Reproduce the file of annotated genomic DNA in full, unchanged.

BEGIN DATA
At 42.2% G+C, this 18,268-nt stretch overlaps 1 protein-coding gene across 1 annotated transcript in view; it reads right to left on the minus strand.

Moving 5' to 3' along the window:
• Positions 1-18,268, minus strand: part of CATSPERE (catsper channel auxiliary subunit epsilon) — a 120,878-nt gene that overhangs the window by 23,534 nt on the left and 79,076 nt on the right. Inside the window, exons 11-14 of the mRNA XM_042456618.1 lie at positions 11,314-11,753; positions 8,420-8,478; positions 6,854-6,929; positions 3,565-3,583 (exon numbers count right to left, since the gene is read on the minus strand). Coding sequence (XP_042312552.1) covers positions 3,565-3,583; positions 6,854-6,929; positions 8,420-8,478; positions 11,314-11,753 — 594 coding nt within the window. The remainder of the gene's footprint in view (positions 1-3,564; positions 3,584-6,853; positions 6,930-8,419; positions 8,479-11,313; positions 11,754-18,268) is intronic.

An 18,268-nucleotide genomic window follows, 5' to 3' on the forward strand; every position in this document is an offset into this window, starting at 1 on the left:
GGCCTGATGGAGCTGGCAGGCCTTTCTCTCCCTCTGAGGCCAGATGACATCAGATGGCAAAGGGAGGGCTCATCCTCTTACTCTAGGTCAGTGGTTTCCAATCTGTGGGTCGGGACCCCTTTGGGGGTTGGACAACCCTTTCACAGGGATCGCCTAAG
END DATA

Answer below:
At 42.2% G+C, this 18,268-nt stretch overlaps 1 protein-coding gene across 1 annotated transcript in view; it reads right to left on the minus strand.

Moving 5' to 3' along the window:
• Positions 1-18,268, minus strand: part of CATSPERE (catsper channel auxiliary subunit epsilon) — a 120,878-nt gene that overhangs the window by 23,534 nt on the left and 79,076 nt on the right. Inside the window, exons 11-14 of the mRNA XM_042456618.1 lie at positions 11,314-11,753; positions 8,420-8,478; positions 6,854-6,929; positions 3,565-3,583 (exon numbers count right to left, since the gene is read on the minus strand). Coding sequence (XP_042312552.1) covers positions 3,565-3,583; positions 6,854-6,929; positions 8,420-8,478; positions 11,314-11,753 — 594 coding nt within the window. The remainder of the gene's footprint in view (positions 1-3,564; positions 3,584-6,853; positions 6,930-8,419; positions 8,479-11,313; positions 11,754-18,268) is intronic.

An 18,268-nucleotide genomic window follows, 5' to 3' on the forward strand; every position in this document is an offset into this window, starting at 1 on the left:
GGCCTGATGGAGCTGGCAGGCCTTTCTCTCCCTCTGAGGCCAGATGACATCAGATGGCAAAGGGAGGGCTCATCCTCTTACTCTAGGTCAGTGGTTTCCAATCTGTGGGTCGGGACCCCTTTGGGGGTTGGACAACCCTTTCACAGGGATCGCCTAAG